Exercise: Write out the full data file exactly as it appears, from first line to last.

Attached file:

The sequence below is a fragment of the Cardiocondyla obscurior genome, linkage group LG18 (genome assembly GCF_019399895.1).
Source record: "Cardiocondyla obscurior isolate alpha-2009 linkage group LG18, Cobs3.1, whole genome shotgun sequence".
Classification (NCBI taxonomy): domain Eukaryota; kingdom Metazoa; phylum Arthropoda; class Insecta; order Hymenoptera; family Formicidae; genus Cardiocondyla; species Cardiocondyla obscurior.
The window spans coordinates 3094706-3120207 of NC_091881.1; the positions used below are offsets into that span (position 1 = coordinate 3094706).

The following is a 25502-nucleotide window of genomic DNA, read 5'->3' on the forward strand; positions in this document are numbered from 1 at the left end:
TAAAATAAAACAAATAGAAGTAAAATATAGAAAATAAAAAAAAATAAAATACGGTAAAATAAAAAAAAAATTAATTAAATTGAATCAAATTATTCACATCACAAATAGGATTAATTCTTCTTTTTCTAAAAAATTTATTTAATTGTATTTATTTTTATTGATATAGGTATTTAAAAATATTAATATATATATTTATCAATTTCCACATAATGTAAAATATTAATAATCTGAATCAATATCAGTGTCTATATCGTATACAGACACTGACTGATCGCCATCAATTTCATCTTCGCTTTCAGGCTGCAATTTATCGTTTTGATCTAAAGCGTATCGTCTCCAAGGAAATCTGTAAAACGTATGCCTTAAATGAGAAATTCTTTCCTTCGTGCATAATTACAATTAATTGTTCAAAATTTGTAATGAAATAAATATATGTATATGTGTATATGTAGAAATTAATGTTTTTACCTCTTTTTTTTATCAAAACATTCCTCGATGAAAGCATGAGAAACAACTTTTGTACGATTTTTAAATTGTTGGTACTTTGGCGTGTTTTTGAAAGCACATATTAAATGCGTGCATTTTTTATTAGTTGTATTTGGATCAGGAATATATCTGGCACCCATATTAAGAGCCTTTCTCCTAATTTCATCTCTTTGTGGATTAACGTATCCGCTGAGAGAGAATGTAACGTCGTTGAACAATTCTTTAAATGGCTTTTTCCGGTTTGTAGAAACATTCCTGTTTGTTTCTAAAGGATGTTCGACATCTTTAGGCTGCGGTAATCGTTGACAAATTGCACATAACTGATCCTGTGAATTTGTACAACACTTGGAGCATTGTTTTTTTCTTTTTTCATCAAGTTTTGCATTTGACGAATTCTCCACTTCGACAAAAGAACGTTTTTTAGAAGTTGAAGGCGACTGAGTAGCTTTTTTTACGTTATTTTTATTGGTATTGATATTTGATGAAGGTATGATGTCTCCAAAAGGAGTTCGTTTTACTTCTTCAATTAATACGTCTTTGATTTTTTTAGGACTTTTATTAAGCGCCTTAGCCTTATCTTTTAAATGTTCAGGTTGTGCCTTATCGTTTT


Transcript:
The sequence below is a fragment of the Cardiocondyla obscurior genome, linkage group LG18 (genome assembly GCF_019399895.1).
Source record: "Cardiocondyla obscurior isolate alpha-2009 linkage group LG18, Cobs3.1, whole genome shotgun sequence".
Classification (NCBI taxonomy): domain Eukaryota; kingdom Metazoa; phylum Arthropoda; class Insecta; order Hymenoptera; family Formicidae; genus Cardiocondyla; species Cardiocondyla obscurior.
The window spans coordinates 3094706-3120207 of NC_091881.1; the positions used below are offsets into that span (position 1 = coordinate 3094706).

The following is a 25502-nucleotide window of genomic DNA, read 5'->3' on the forward strand; positions in this document are numbered from 1 at the left end:
TAAAATAAAACAAATAGAAGTAAAATATAGAAAATAAAAAAAAATAAAATACGGTAAAATAAAAAAAAAATTAATTAAATTGAATCAAATTATTCACATCACAAATAGGATTAATTCTTCTTTTTCTAAAAAATTTATTTAATTGTATTTATTTTTATTGATATAGGTATTTAAAAATATTAATATATATATTTATCAATTTCCACATAATGTAAAATATTAATAATCTGAATCAATATCAGTGTCTATATCGTATACAGACACTGACTGATCGCCATCAATTTCATCTTCGCTTTCAGGCTGCAATTTATCGTTTTGATCTAAAGCGTATCGTCTCCAAGGAAATCTGTAAAACGTATGCCTTAAATGAGAAATTCTTTCCTTCGTGCATAATTACAATTAATTGTTCAAAATTTGTAATGAAATAAATATATGTATATGTGTATATGTAGAAATTAATGTTTTTACCTCTTTTTTTTATCAAAACATTCCTCGATGAAAGCATGAGAAACAACTTTTGTACGATTTTTAAATTGTTGGTACTTTGGCGTGTTTTTGAAAGCACATATTAAATGCGTGCATTTTTTATTAGTTGTATTTGGATCAGGAATATATCTGGCACCCATATTAAGAGCCTTTCTCCTAATTTCATCTCTTTGTGGATTAACGTATCCGCTGAGAGAGAATGTAACGTCGTTGAACAATTCTTTAAATGGCTTTTTCCGGTTTGTAGAAACATTCCTGTTTGTTTCTAAAGGATGTTCGACATCTTTAGGCTGCGGTAATCGTTGACAAATTGCACATAACTGATCCTGTGAATTTGTACAACACTTGGAGCATTGTTTTTTTCTTTTTTCATCAAGTTTTGCATTTGACGAATTCTCCACTTCGACAAAAGAACGTTTTTTAGAAGTTGAAGGCGACTGAGTAGCTTTTTTTACGTTATTTTTATTGGTATTGATATTTGATGAAGGTATGATGTCTCCAAAAGGAGTTCGTTTTACTTCTTCAATTAATACGTCTTTGATTTTTTTAGGACTTTTATTAAGCGCCTTAGCCTTATCTTTTAAATGTTCAGGTTGTGCCTTATCGTTTT